2022 IAS Research and Publication Grant

Dr. Diana Bullen Presciutti (Professor of Art History, University of Essex)

Saints, Miracles, and Social Problems in Italian Renaissance Art

Saints, Miracles, and Social Problems in Italian Renaissance Art uncovers how images of miracles performed by mendicant saints framed and conditioned perceptions of social problems in Renaissance Italy. Throughout the peninsula, I argue, underlying issues relating to gender, sexuality, and honor manifested themselves as culturally constructed ‘social problems’, such as vendetta, adultery, infanticide, marital violence, gossip, and madness. Depictions of mendicant miracles by artists played a crucial role in the process of defining and conceptualizing these threats. Art historians, primarily medievalists, have devoted considerable attention in recent years to the relationship between image and text in the hagiographical context; cultural and social historians, in turn, have established the rich potential of miracle stories as forms of textual evidence. Yet miracle scenes themselves remain a resource largely untapped by scholars seeking to better understand how images intervened in the daily life of Renaissance people. My interdisciplinary study of this visual corpus reveals the pivotal role visual hagiography played in constructing social problems in fifteenth- and sixteenth-century Italy.

Recent years have witnessed the publication of a spate of art historical studies seeking to restore the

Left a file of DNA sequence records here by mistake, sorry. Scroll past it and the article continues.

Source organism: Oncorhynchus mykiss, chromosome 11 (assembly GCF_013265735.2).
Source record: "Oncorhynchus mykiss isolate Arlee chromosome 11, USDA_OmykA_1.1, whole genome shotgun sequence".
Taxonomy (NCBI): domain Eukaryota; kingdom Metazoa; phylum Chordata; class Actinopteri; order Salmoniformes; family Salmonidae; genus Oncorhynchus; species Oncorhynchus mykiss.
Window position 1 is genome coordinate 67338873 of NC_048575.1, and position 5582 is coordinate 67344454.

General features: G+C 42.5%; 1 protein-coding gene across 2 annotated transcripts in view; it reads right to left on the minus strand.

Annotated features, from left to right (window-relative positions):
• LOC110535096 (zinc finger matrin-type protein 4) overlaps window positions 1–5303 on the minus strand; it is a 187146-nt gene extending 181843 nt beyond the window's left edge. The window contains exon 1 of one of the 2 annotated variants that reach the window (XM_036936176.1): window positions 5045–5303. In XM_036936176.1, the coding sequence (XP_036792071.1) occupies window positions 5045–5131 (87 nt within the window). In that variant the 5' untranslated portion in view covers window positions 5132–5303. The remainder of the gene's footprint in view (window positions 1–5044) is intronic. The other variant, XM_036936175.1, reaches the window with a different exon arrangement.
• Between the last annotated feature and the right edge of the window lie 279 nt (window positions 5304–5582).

central role of religion in the scholarly narrative of Italian Renaissance art; this has occurred alongside
(and in conversation with) a renewed interest in popular culture that crosses disciplines and geographical divides. Studies of votive panels, miraculous images, Marian shrines, and inexpensive devotional prints have helped to correct longstanding secularist and elitist biases in Renaissance art history, showing how humble works created by anonymous artisans could claim a cultural significance comparable to—and sometimes exceeding—that of lauded ‘masterpieces’ created by venerated names. Recent exhibitions such as Sanctity Pictured (Frist Center, Nashville, 2014) and Madonnas and Miracles (Fitzwilliam Museum, Cambridge, 2017) brought these developments to the attention of a wider audience. While my book contributes to this conversation, and features both famous and anonymous artists, expanding the field of Renaissance art history is not my primary aim. For me, images are, first and foremost, active agents of ‘lived religion’—dynamic sites where gender relations and social norms are defined and negotiated.

In order to elucidate how images worked, in often unexpected and contradictory ways, to condition
public perceptions of social problems, in this book I combine the methodologies of art history, social history, and gender studies, among others. In particular, my approach draws on the sociological theories advanced by Herbert Blumer and his interlocutors in order to explicate the ‘cultural constructedness’ of social problems in the cities of Renaissance Italy. Moving from the institutional context of my first book, Visual Cultures of Foundling Care in Renaissance Italy (Ashgate/Routledge, 2015), this study examines a number of social problems through the lens of a specific visual genre: the miracle story. While being attentive to issues of patronage and artistic identity, my primary focus is the reception of these miracle stories—the ways in which images create meaning(s) as part of the viewing process. I argue that the miracle story emerges as a flexible template whose essential components—on the one hand, a social crisis that required a solution, on the other, the figure of the saint as its remedy—enable it to serve as a vehicle for negotiating the public image of pressing social problems.

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